Bridget Jones and her entourage would have you believe that your workmates are at it like rabbits; but just how sizzling are office affairs these days? Aren't they a little passe? And who goes in for them, exactly?
Image consultant and trainer Judi James, who has also penned six successful 'bonkbusters', and this week published a study entitled "Sex At Work", discovered that glamour industries such as fashion, showbusiness and media are, ironically, the least likely place to pull a lover.
"My background is in fashion, where [sex] is supposed to go on all the time. Sadly, it doesn't; it never really lived up to the hype. Quite honestly, if people are filming, they are more into being stars and getting early nights," she says. "I found there was more going on in the 'boring' offices, and much more daring. The more responsible the job, the more people like to let off steam and behave in childish ways.
"I was pleasantly surprised that people are still capable of acting like human beings; a lot of companies have got so impersonal." Boredom, she says, is a big factor in sparking flings. "If you're doing a job that's fulfilling, you don't have to go looking for excitement."
E-mails have become one way of building up relationships, but often, she says, the anticipation is more exciting than the reality. "One person I spoke to had carried on a year's flirtation with a colleague in another building. When she met him, she nearly died because he didn't live up to her expectations."
Ms James, who researched the subject through talking to clients from a range of companies, found people more than happy to offer their experiences anonymously. "I thought I'd have to get the thumbscrews out, but the minute I said 'sex at work', they came up and grabbed me and poured stuff out. There are quite a few I can't look in the eye now," she laughs.
She searched in vain for a firm with a codified policy on office romance. Sexual harassment, yes: flirting and flings, no. "It's weird that companies don't offer help and advice. They have guidelines on the serious legal stuff, but when it came to the stuff that went on all the time, they just kept the hell out of it." Harassment of men by women was growing, she found, but men were less able to point the finger at female colleagues. "The pressure is on them to pretend to enjoy it. It's almost like it was for women in the 1970s; you had to giggle and pretend to get into the spirit of it. Men were using excuses that a 15-year-old girl would be ashamed of."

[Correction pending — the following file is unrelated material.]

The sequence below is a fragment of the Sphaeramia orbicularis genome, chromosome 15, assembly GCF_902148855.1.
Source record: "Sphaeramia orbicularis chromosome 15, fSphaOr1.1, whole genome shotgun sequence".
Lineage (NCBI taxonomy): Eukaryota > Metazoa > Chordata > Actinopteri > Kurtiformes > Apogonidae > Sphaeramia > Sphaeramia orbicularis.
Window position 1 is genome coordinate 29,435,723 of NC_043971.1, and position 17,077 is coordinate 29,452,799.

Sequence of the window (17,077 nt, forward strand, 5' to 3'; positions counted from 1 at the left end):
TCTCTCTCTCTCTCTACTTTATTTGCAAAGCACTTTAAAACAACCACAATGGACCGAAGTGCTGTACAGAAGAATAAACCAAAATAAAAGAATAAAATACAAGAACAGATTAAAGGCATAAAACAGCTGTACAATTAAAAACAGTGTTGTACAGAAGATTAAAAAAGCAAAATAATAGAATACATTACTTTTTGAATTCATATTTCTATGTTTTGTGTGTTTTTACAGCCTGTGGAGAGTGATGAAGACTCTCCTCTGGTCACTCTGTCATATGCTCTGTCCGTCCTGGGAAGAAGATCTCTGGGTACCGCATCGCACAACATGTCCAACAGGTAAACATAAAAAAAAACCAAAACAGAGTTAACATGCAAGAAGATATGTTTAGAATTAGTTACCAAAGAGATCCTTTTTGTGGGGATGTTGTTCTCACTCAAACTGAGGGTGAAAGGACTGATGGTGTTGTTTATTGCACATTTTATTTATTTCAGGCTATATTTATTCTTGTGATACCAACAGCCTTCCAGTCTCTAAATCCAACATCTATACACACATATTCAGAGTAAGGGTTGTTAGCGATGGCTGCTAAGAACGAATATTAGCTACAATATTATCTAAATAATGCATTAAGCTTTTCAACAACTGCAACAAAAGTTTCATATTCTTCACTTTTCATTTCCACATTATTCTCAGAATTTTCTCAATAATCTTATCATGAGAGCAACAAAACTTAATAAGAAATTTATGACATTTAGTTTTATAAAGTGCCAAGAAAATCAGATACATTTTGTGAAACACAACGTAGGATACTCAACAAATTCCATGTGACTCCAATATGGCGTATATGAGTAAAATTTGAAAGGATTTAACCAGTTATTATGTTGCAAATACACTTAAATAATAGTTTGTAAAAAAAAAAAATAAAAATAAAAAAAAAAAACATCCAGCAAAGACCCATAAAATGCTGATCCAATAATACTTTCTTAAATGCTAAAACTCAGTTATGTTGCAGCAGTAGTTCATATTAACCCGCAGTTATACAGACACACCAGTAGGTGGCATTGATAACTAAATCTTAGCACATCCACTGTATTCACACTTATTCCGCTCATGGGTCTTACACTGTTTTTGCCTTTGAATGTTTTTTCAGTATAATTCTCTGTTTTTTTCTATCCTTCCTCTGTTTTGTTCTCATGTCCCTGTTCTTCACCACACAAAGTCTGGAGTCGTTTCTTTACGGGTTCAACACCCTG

She also discovered that those over 40 were having as much fun as their yuppie counterparts. "They're just as naughty, and I don't just mean the dirty old men. People were finding ingenious ways to do it. It can be difficult when you've got open-plan offices, but I was amazed; a lot of people do what I call 'off-piste', booking rooms at business conferences, for example."
Nevertheless, colleagues are largely quick on the uptake, according to Ms James. Women, particularly, can detect sexual sparks from 100 paces; one of the first signs to watch out for is a colleague's inability to say the name of their lover. "They start ignoring each other because they're so keen to cover their tracks; they over-compensate, and when you ask where Martin is, they'll say 'Martin who?' "
Judi James' latest novel, 'The Wedding Suit', is published by HarperCollins. Sex at Work, published by the Industrial Society, costs pounds 8.99.Reuse content